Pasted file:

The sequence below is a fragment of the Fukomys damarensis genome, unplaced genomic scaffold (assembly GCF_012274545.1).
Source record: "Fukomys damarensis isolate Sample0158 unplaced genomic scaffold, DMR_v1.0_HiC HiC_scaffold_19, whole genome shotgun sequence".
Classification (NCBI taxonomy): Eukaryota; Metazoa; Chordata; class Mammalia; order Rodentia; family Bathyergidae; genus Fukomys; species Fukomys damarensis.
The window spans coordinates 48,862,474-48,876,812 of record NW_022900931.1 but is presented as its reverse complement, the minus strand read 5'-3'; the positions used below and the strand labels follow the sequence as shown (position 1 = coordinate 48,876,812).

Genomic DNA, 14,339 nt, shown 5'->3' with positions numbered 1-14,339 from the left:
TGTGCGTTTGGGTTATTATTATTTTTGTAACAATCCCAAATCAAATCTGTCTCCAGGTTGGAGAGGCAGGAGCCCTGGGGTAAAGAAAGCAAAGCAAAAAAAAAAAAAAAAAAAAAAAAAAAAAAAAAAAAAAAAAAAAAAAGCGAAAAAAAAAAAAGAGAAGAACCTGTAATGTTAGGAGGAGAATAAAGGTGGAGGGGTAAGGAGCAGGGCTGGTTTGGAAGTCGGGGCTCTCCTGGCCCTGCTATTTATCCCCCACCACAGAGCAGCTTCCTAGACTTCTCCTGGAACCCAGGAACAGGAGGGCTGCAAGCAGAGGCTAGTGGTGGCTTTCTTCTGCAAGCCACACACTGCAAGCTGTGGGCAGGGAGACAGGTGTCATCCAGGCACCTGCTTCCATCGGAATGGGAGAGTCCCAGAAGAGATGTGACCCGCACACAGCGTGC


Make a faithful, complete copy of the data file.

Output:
The sequence below is a fragment of the Fukomys damarensis genome, unplaced genomic scaffold (assembly GCF_012274545.1).
Source record: "Fukomys damarensis isolate Sample0158 unplaced genomic scaffold, DMR_v1.0_HiC HiC_scaffold_19, whole genome shotgun sequence".
Classification (NCBI taxonomy): Eukaryota; Metazoa; Chordata; class Mammalia; order Rodentia; family Bathyergidae; genus Fukomys; species Fukomys damarensis.
The window spans coordinates 48,862,474-48,876,812 of record NW_022900931.1 but is presented as its reverse complement, the minus strand read 5'-3'; the positions used below and the strand labels follow the sequence as shown (position 1 = coordinate 48,876,812).

Genomic DNA, 14,339 nt, shown 5'->3' with positions numbered 1-14,339 from the left:
TGTGCGTTTGGGTTATTATTATTTTTGTAACAATCCCAAATCAAATCTGTCTCCAGGTTGGAGAGGCAGGAGCCCTGGGGTAAAGAAAGCAAAGCAAAAAAAAAAAAAAAAAAAAAAAAAAAAAAAAAAAAAAAAAAAAAAAGCGAAAAAAAAAAAAGAGAAGAACCTGTAATGTTAGGAGGAGAATAAAGGTGGAGGGGTAAGGAGCAGGGCTGGTTTGGAAGTCGGGGCTCTCCTGGCCCTGCTATTTATCCCCCACCACAGAGCAGCTTCCTAGACTTCTCCTGGAACCCAGGAACAGGAGGGCTGCAAGCAGAGGCTAGTGGTGGCTTTCTTCTGCAAGCCACACACTGCAAGCTGTGGGCAGGGAGACAGGTGTCATCCAGGCACCTGCTTCCATCGGAATGGGAGAGTCCCAGAAGAGATGTGACCCGCACACAGCGTGC